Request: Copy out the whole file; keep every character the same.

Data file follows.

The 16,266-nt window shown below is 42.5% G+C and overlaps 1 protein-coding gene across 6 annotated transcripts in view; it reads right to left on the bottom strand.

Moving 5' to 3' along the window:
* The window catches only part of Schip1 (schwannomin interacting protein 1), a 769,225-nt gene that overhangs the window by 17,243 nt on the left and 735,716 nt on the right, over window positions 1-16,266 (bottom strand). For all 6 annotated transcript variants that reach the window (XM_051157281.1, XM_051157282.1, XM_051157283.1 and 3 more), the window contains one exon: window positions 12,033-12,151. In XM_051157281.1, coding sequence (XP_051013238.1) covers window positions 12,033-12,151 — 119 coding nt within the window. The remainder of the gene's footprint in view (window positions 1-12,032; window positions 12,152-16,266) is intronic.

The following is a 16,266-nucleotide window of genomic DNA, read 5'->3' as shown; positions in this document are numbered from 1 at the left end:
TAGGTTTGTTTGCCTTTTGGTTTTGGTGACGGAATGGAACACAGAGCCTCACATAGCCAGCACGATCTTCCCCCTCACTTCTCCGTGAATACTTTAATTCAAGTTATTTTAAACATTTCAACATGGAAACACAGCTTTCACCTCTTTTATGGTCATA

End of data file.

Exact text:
The 16,266-nt window shown below is 42.5% G+C and overlaps 1 protein-coding gene across 6 annotated transcripts in view; it reads right to left on the bottom strand.

Moving 5' to 3' along the window:
* The window catches only part of Schip1 (schwannomin interacting protein 1), a 769,225-nt gene that overhangs the window by 17,243 nt on the left and 735,716 nt on the right, over window positions 1-16,266 (bottom strand). For all 6 annotated transcript variants that reach the window (XM_051157281.1, XM_051157282.1, XM_051157283.1 and 3 more), the window contains one exon: window positions 12,033-12,151. In XM_051157281.1, coding sequence (XP_051013238.1) covers window positions 12,033-12,151 — 119 coding nt within the window. The remainder of the gene's footprint in view (window positions 1-12,032; window positions 12,152-16,266) is intronic.

The following is a 16,266-nucleotide window of genomic DNA, read 5'->3' as shown; positions in this document are numbered from 1 at the left end:
TAGGTTTGTTTGCCTTTTGGTTTTGGTGACGGAATGGAACACAGAGCCTCACATAGCCAGCACGATCTTCCCCCTCACTTCTCCGTGAATACTTTAATTCAAGTTATTTTAAACATTTCAACATGGAAACACAGCTTTCACCTCTTTTATGGTCATA